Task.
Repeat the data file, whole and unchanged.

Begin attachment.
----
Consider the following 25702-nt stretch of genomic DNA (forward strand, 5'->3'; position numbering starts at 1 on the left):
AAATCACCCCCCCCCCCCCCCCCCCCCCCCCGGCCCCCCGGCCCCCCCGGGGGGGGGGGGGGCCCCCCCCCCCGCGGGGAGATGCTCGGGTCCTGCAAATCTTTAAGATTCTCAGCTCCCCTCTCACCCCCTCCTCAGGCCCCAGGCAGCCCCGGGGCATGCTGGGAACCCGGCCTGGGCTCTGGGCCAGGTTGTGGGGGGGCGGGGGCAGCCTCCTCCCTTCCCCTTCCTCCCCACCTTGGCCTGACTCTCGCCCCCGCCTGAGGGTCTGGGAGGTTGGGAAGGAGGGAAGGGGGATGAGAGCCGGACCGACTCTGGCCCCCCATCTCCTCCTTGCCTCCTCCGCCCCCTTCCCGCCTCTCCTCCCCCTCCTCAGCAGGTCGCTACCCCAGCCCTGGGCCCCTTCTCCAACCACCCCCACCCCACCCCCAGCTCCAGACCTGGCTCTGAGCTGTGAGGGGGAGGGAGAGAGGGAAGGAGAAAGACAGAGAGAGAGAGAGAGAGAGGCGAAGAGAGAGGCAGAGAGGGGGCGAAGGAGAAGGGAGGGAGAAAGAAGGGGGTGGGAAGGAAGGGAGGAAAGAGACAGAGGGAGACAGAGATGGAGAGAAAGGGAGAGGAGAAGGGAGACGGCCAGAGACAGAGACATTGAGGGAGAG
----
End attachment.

Consider the following 25702-nt stretch of genomic DNA (forward strand, 5'->3'; position numbering starts at 1 on the left):
AAATCACCCCCCCCCCCCCCCCCCCCCCCCCGGCCCCCCGGCCCCCCCGGGGGGGGGGGGGGCCCCCCCCCCCGCGGGGAGATGCTCGGGTCCTGCAAATCTTTAAGATTCTCAGCTCCCCTCTCACCCCCTCCTCAGGCCCCAGGCAGCCCCGGGGCATGCTGGGAACCCGGCCTGGGCTCTGGGCCAGGTTGTGGGGGGGCGGGGGCAGCCTCCTCCCTTCCCCTTCCTCCCCACCTTGGCCTGACTCTCGCCCCCGCCTGAGGGTCTGGGAGGTTGGGAAGGAGGGAAGGGGGATGAGAGCCGGACCGACTCTGGCCCCCCATCTCCTCCTTGCCTCCTCCGCCCCCTTCCCGCCTCTCCTCCCCCTCCTCAGCAGGTCGCTACCCCAGCCCTGGGCCCCTTCTCCAACCACCCCCACCCCACCCCCAGCTCCAGACCTGGCTCTGAGCTGTGAGGGGGAGGGAGAGAGGGAAGGAGAAAGACAGAGAGAGAGAGAGAGAGAGGCGAAGAGAGAGGCAGAGAGGGGGCGAAGGAGAAGGGAGGGAGAAAGAAGGGGGTGGGAAGGAAGGGAGGAAAGAGACAGAGGGAGACAGAGATGGAGAGAAAGGGAGAGGAGAAGGGAGACGGCCAGAGACAGAGACATTGAGGGAGAG